Pedogenesis is the process of soil formation as regulated by the effects of place, environment, and history. Biogeochemical processes act to both create and destroy order (anisotropy) within soils. These alterations lead to the development of layers, termed soil horizons, distinguished by differences in color, structure, texture, and chemistry. These features occur in patterns of soil type distribution, forming in response to differences in soil forming factors.

Decomposition The process in which organic substances are broken down into simpler organic matter

Decomposition is the process by which organic substances are broken down into a more simple organic matter. The process is a part of the nutrient cycle and is essential for recycling the finite matter that occupies physical space in the biosphere. Bodies of living organisms begin to decompose shortly after death. Animals, such as worms, also help decompose the organic materials. Organisms that do this are known as decomposers. Although no two organisms decompose in the same way, they all undergo the same sequential stages of decomposition. The science which studies decomposition is generally referred to as taphonomy from the Greek word taphos, meaning tomb.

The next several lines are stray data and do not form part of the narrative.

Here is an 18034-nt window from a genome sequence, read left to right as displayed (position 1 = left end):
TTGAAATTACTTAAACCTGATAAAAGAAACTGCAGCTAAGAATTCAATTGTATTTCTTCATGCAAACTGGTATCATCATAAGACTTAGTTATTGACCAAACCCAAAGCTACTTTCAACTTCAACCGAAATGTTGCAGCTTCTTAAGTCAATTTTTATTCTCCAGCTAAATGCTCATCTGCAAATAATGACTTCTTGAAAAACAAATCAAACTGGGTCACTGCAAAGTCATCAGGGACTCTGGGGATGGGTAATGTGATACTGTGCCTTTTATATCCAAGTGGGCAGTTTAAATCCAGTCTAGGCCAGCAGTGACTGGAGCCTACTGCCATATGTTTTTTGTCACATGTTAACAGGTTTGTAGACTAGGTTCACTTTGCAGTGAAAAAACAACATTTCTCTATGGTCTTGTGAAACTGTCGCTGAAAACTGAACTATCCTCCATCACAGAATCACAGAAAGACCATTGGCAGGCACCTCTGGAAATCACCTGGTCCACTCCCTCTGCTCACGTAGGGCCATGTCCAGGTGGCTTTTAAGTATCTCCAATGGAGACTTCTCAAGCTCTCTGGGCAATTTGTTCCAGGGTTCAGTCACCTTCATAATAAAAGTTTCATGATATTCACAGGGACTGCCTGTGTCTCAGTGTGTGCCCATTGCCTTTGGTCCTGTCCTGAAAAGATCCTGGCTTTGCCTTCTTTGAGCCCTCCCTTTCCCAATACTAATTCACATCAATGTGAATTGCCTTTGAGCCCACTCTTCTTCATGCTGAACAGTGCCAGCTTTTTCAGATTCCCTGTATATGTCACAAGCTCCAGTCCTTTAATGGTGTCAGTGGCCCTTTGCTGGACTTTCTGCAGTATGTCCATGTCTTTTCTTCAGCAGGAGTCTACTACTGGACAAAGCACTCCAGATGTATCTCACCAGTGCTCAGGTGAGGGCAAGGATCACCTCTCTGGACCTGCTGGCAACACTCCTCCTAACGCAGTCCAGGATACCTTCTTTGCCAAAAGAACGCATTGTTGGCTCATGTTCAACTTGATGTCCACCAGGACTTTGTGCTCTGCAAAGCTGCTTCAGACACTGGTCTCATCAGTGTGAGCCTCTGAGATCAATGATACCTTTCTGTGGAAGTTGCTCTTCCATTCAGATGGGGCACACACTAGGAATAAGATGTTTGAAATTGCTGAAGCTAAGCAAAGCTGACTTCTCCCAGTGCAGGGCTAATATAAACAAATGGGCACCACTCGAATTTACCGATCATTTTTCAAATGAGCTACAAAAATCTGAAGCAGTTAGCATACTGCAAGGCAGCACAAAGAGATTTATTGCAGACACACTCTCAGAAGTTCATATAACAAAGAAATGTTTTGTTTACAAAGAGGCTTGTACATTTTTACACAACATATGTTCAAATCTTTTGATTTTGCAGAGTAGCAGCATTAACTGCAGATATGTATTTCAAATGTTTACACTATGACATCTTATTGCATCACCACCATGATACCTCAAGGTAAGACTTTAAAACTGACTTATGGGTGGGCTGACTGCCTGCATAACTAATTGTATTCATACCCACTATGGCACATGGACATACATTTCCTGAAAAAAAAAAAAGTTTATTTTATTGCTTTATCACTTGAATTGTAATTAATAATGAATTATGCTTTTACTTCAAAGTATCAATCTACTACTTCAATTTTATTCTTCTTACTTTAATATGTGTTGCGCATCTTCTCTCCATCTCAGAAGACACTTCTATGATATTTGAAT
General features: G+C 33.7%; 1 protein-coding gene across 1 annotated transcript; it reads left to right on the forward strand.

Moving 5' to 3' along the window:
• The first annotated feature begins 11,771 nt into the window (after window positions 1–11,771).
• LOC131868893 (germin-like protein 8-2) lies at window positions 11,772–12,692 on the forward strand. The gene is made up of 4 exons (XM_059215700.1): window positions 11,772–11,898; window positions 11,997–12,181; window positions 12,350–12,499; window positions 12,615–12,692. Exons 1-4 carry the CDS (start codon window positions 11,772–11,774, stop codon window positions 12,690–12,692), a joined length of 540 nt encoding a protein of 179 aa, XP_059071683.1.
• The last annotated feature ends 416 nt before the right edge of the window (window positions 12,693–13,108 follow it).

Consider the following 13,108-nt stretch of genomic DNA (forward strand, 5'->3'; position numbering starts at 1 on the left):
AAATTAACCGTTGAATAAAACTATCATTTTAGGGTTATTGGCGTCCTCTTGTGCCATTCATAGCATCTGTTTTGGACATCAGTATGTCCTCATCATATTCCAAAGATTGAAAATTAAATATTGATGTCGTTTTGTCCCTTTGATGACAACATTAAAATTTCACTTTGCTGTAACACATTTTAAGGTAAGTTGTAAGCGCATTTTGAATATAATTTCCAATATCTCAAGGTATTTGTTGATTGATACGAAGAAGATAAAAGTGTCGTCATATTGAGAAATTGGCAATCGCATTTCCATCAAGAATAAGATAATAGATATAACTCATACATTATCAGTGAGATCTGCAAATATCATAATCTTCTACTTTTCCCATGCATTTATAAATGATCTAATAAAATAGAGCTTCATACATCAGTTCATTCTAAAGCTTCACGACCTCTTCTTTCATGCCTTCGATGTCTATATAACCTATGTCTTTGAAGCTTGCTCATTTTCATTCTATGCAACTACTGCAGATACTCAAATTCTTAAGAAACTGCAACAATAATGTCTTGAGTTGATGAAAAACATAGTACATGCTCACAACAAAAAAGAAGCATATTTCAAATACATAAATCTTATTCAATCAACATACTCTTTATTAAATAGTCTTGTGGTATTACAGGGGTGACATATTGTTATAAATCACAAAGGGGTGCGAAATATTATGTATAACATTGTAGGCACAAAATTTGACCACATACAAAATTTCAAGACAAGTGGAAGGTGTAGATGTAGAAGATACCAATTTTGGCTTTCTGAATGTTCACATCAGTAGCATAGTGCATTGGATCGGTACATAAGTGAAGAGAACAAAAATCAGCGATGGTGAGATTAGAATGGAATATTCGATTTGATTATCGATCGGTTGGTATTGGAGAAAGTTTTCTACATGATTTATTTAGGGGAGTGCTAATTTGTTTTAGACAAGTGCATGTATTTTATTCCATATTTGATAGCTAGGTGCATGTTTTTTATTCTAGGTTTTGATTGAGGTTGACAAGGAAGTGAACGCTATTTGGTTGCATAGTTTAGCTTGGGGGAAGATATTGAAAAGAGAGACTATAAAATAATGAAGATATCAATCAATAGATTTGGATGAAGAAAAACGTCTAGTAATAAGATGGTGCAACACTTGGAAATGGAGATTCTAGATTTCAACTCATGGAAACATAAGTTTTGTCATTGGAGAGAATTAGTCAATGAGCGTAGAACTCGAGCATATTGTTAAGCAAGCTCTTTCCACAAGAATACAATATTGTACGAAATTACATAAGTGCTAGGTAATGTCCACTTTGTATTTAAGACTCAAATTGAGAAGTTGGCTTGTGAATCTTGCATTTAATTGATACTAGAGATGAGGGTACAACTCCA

In agriculture, green manure is created by leaving uprooted or sown crop parts to wither on a field so that they serve as a mulch and soil amendment. The plants used for green manure are often cover crops grown primarily for this purpose. Typically, they are ploughed under and incorporated into the soil while green or shortly after flowering. Green manure is commonly associated with organic farming and can play an important role in sustainable annual cropping systems.